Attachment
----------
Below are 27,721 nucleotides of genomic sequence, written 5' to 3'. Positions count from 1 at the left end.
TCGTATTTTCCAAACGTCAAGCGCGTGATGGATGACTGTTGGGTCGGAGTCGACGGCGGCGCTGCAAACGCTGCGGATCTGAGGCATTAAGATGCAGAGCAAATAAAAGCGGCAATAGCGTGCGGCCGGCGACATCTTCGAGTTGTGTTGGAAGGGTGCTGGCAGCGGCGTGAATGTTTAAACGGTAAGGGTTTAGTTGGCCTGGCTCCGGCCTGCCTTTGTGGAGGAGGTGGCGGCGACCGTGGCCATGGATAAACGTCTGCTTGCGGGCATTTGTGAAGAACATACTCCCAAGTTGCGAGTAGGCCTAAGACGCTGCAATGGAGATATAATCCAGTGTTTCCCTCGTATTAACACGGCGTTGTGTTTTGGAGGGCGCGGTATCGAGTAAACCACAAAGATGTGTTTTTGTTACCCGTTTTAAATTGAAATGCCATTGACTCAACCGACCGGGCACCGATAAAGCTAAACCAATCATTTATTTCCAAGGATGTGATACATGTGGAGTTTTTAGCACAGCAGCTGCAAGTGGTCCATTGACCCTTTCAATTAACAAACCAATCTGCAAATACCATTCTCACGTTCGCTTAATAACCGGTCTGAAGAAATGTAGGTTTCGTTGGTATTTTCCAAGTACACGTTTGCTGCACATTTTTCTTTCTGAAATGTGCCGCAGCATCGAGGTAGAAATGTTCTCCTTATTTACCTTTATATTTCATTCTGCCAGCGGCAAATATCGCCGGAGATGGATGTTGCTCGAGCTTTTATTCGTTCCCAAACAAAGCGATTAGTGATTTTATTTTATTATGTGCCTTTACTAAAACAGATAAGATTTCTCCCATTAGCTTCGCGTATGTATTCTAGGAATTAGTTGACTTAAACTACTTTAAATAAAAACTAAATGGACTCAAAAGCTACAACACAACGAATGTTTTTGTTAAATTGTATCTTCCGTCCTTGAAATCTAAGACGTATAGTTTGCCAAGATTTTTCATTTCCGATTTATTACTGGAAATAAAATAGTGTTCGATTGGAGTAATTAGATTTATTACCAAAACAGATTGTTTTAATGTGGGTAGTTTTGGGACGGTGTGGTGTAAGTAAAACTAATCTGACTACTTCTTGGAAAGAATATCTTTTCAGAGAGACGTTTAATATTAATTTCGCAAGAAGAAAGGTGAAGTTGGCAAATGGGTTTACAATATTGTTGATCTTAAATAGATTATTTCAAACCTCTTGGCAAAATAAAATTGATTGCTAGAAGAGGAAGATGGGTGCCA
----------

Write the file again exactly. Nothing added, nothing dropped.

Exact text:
Below are 27,721 nucleotides of genomic sequence, written 5' to 3'. Positions count from 1 at the left end.
TCGTATTTTCCAAACGTCAAGCGCGTGATGGATGACTGTTGGGTCGGAGTCGACGGCGGCGCTGCAAACGCTGCGGATCTGAGGCATTAAGATGCAGAGCAAATAAAAGCGGCAATAGCGTGCGGCCGGCGACATCTTCGAGTTGTGTTGGAAGGGTGCTGGCAGCGGCGTGAATGTTTAAACGGTAAGGGTTTAGTTGGCCTGGCTCCGGCCTGCCTTTGTGGAGGAGGTGGCGGCGACCGTGGCCATGGATAAACGTCTGCTTGCGGGCATTTGTGAAGAACATACTCCCAAGTTGCGAGTAGGCCTAAGACGCTGCAATGGAGATATAATCCAGTGTTTCCCTCGTATTAACACGGCGTTGTGTTTTGGAGGGCGCGGTATCGAGTAAACCACAAAGATGTGTTTTTGTTACCCGTTTTAAATTGAAATGCCATTGACTCAACCGACCGGGCACCGATAAAGCTAAACCAATCATTTATTTCCAAGGATGTGATACATGTGGAGTTTTTAGCACAGCAGCTGCAAGTGGTCCATTGACCCTTTCAATTAACAAACCAATCTGCAAATACCATTCTCACGTTCGCTTAATAACCGGTCTGAAGAAATGTAGGTTTCGTTGGTATTTTCCAAGTACACGTTTGCTGCACATTTTTCTTTCTGAAATGTGCCGCAGCATCGAGGTAGAAATGTTCTCCTTATTTACCTTTATATTTCATTCTGCCAGCGGCAAATATCGCCGGAGATGGATGTTGCTCGAGCTTTTATTCGTTCCCAAACAAAGCGATTAGTGATTTTATTTTATTATGTGCCTTTACTAAAACAGATAAGATTTCTCCCATTAGCTTCGCGTATGTATTCTAGGAATTAGTTGACTTAAACTACTTTAAATAAAAACTAAATGGACTCAAAAGCTACAACACAACGAATGTTTTTGTTAAATTGTATCTTCCGTCCTTGAAATCTAAGACGTATAGTTTGCCAAGATTTTTCATTTCCGATTTATTACTGGAAATAAAATAGTGTTCGATTGGAGTAATTAGATTTATTACCAAAACAGATTGTTTTAATGTGGGTAGTTTTGGGACGGTGTGGTGTAAGTAAAACTAATCTGACTACTTCTTGGAAAGAATATCTTTTCAGAGAGACGTTTAATATTAATTTCGCAAGAAGAAAGGTGAAGTTGGCAAATGGGTTTACAATATTGTTGATCTTAAATAGATTATTTCAAACCTCTTGGCAAAATAAAATTGATTGCTAGAAGAGGAAGATGGGTGCCA